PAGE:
Dr Rosie Hornbuckle, UAL


Meet Julie


During the Milan workshop, Professor Becky Earley (UAL) sat down with Julie Hornix (VanBerlo) to talk social design, megatrends, and summer reading recommendations.

Julie has written the post below to accompany the podcast: 

Over the past couple of months Ivo, Marjorie and I have had the pleasure of taking part in the Trash-2-Cash (T2C) project representing the Dutch design agency VanBerlo.

VanBerlo is passionate about helping our planet.
We're also passionate about design and technological opportunities. So for us, this partnership was a match made in heaven. Here’s a short round up of our role and goals for T2C.

Dream Green!
At VanBerlo, we crave new approaches to the re-use of materials and waste reduction. To dream is to think big, and by thinking big you can come up with countless ideas to help the environment through design. We love to bridge the ideas with the visual, enabling us to go that one step further.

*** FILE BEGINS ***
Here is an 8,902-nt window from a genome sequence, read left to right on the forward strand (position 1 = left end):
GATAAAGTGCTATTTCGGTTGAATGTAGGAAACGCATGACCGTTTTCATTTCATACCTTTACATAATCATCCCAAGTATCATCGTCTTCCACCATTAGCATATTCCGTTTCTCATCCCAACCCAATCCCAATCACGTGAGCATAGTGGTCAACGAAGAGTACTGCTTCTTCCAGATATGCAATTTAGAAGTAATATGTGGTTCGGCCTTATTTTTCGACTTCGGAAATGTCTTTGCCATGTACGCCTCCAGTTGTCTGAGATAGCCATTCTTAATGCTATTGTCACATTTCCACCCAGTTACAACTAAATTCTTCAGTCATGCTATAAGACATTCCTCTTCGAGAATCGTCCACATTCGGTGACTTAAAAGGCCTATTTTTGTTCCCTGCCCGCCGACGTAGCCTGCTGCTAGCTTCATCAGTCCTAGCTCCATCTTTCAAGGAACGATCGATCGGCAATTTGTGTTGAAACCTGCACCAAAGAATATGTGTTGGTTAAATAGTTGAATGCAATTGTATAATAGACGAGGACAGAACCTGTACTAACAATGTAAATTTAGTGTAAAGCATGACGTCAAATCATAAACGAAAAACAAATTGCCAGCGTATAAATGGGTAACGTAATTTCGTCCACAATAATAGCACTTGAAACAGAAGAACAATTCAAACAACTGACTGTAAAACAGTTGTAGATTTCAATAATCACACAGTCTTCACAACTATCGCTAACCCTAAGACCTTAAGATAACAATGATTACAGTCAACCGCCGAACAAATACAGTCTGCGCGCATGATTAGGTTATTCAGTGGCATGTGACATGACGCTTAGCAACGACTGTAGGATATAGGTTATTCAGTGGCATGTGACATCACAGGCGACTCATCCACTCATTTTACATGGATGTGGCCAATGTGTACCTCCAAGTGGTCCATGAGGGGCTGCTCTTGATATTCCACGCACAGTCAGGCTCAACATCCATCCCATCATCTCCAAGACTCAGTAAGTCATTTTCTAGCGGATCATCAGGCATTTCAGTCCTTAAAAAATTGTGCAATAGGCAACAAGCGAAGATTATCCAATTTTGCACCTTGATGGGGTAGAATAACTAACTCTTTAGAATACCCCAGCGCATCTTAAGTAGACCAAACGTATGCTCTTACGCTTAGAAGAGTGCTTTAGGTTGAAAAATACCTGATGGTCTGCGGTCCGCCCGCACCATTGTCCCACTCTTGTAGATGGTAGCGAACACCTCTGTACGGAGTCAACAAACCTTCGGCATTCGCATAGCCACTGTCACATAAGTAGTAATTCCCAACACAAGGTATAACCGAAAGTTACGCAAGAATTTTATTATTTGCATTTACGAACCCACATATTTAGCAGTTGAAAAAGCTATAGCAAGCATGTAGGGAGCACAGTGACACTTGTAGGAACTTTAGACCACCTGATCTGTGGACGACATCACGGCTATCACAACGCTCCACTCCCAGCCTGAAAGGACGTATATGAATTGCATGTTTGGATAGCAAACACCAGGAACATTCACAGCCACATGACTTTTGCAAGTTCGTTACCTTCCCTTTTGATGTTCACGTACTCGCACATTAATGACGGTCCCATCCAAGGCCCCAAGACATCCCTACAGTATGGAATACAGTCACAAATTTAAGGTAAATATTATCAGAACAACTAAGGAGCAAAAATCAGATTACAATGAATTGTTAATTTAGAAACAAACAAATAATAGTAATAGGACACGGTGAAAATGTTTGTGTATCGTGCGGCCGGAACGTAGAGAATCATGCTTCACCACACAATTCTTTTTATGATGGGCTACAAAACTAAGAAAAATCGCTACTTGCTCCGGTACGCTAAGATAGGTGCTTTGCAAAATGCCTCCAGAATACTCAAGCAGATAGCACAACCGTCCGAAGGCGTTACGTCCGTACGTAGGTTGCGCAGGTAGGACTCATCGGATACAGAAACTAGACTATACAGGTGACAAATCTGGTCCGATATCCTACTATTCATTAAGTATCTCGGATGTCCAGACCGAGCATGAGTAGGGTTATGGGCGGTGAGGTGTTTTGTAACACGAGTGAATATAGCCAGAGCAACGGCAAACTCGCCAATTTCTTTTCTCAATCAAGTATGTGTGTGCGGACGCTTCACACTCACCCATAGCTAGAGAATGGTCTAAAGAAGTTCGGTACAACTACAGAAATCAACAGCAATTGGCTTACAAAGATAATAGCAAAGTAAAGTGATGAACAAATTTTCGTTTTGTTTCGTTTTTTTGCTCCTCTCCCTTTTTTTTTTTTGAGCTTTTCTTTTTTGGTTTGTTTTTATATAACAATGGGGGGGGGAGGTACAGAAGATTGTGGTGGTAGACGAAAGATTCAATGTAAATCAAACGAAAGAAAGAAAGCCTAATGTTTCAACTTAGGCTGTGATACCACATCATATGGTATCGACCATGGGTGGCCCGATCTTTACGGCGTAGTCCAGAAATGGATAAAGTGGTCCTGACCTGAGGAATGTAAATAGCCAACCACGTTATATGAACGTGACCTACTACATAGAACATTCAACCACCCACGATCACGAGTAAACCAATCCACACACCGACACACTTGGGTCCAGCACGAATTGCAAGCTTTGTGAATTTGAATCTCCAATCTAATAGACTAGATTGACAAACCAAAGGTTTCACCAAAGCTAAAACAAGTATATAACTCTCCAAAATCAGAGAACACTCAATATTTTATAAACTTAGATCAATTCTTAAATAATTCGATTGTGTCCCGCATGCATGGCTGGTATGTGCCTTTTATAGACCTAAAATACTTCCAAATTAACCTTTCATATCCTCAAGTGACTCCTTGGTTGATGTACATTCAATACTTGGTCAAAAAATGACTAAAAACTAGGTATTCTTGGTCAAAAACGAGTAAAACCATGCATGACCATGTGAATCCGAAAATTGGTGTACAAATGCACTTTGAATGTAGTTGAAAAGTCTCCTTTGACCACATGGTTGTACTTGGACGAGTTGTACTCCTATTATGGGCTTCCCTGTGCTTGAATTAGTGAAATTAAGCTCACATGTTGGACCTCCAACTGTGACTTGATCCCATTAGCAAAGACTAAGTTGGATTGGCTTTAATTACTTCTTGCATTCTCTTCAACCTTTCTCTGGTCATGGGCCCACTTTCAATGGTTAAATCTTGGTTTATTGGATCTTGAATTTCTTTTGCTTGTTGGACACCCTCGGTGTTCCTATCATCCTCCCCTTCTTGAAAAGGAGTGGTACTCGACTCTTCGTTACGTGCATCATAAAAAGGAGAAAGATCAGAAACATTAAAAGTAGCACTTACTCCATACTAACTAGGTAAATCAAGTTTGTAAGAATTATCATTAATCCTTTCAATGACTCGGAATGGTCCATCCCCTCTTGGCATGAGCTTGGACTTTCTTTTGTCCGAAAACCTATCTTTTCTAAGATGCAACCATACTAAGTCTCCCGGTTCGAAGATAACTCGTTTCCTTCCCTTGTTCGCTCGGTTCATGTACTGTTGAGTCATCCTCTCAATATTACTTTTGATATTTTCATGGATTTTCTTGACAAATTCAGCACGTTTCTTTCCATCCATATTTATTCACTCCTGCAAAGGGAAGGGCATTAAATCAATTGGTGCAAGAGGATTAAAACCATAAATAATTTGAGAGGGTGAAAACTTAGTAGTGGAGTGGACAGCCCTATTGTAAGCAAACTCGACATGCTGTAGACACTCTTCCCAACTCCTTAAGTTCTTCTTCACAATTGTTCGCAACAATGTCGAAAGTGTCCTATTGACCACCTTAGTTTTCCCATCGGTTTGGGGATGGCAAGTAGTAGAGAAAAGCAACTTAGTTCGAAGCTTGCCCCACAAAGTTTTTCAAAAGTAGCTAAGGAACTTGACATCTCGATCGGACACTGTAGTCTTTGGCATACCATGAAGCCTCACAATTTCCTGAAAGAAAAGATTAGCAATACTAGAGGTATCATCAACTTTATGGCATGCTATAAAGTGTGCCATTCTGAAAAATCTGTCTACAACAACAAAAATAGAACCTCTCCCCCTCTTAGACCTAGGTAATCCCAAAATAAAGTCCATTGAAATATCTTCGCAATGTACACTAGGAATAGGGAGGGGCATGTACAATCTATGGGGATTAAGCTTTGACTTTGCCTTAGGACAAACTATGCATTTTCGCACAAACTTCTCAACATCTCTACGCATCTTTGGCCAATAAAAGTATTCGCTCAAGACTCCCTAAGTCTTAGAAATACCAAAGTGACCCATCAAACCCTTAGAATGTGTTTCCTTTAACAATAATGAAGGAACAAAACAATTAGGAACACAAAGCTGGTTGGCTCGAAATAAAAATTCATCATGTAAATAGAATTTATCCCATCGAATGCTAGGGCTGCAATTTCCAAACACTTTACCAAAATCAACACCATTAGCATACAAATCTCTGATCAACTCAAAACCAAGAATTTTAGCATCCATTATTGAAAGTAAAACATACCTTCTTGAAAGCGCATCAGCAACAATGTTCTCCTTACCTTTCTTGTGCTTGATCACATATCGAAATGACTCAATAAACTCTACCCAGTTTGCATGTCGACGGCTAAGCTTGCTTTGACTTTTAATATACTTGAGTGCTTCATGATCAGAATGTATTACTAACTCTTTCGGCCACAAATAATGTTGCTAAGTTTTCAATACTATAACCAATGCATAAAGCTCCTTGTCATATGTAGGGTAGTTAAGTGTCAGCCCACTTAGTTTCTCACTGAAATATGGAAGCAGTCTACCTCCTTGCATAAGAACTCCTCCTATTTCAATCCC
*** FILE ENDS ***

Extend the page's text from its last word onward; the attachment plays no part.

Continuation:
Joining the T2C project, VanBerlo’s goal is to help recycle textile from a design-driven perspective. Alongside the other T2C partners, we aim to increase the value of the end product (instead of traditional downcycling) - to upcycle and contribute to the grave to cradle initiative - no matter which industry is involved. 

Not only do we bring global trend research to the table, but we also explore ideas in novel ways that help to produce surprising insights.